A few years back, I reunited with my high school sweetheart Debbie Beck Larson. She passed July 20th, 2009 from breast cancer. After she passed I asked her daughters if they'd like to add their thoughts to the book I was working on, Love's True Second Chance. The oldest did but the younger one wasn't quiet ready to express her feelings. Three years later she sat down and recounting what it would be like to grow without her mom. It's an excellent tribute.
Amanda Larson, 2013
It’s been three years.
Time goes by so quickly, it seems like.
I remember when it was one day, one month, one year.
Sometimes I think about it.
Sometimes I try not to.
Sometimes it’s hard to forget.
Sometimes I wish I could.
I miss her more than anything.
I miss seeing her – hearing her voice.
I don’t remember what her voice sounds like.
In fact, I hardly remember anything.
I don’t remember the way she smelled,
Or the way she talked,
Or the way she loved.
I forget sometimes – that she’s gone.
I talk about her in present tense.
I think about how old she should be every year on her birthday.
It isn’t fair that she got to leave me.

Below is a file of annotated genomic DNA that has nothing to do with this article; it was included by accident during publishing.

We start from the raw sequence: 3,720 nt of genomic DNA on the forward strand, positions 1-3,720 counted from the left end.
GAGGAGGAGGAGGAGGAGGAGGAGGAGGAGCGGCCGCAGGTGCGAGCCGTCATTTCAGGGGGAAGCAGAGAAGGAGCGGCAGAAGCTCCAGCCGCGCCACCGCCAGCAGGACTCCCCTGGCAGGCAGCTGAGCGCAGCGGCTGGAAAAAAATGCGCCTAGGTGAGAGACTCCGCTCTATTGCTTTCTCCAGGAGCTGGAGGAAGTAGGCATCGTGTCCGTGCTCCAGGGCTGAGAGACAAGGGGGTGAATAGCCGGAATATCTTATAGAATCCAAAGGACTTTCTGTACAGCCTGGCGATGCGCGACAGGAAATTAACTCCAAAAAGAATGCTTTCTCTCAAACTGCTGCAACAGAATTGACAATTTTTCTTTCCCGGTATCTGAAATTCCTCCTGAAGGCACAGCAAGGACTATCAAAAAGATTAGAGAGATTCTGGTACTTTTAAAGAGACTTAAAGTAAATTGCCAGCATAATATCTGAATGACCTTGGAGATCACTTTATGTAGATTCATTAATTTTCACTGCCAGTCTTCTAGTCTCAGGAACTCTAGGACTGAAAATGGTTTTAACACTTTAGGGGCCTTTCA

It isn’t fair that I’m here alone.
It isn’t fair, is it?
How can it be?
How could she leave me?
Surely she didn’t mean to.
Surely she didn’t want to.
Did she want to leave me?
Did she want to make me feel this way?
Did she care?
Did she have a choice?
I bet she didn’t have a choice.
I didn’t either.
I think of the things that we should do –
That other girls get to do with their mothers.
I can’t do those things.
I can’t be like them.
I’m positive that she would’ve wanted us to do those things.
She would’ve wanted us to have that time together,
But we can’t now.
She won’t see me at prom.
She won’t see me on my wedding day.
She won’t see my husband or kids,
All because she’s gone.
She may be gone, but she’ll never be forgotten.
I love you, Mom.
Copyright@2014 LDDJ Enterprises Publishing
You can find this poem and many others in Life's Spectrum: Military, Love, Loss